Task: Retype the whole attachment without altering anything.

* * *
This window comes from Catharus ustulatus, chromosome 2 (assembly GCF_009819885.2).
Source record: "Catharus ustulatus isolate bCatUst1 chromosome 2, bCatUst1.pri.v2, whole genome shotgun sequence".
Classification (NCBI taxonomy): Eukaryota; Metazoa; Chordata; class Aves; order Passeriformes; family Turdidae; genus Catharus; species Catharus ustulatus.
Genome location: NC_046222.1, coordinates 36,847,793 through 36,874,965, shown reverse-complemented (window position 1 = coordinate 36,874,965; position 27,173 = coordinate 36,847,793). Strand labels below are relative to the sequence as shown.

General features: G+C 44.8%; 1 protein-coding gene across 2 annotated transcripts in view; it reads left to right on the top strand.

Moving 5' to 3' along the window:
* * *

This window comes from Catharus ustulatus, chromosome 2 (assembly GCF_009819885.2).
Source record: "Catharus ustulatus isolate bCatUst1 chromosome 2, bCatUst1.pri.v2, whole genome shotgun sequence".
Classification (NCBI taxonomy): Eukaryota; Metazoa; Chordata; class Aves; order Passeriformes; family Turdidae; genus Catharus; species Catharus ustulatus.
Genome location: NC_046222.1, coordinates 36,847,793 through 36,874,965, shown reverse-complemented (window position 1 = coordinate 36,874,965; position 27,173 = coordinate 36,847,793). Strand labels below are relative to the sequence as shown.

General features: G+C 44.8%; 1 protein-coding gene across 2 annotated transcripts in view; it reads left to right on the top strand.

Moving 5' to 3' along the window: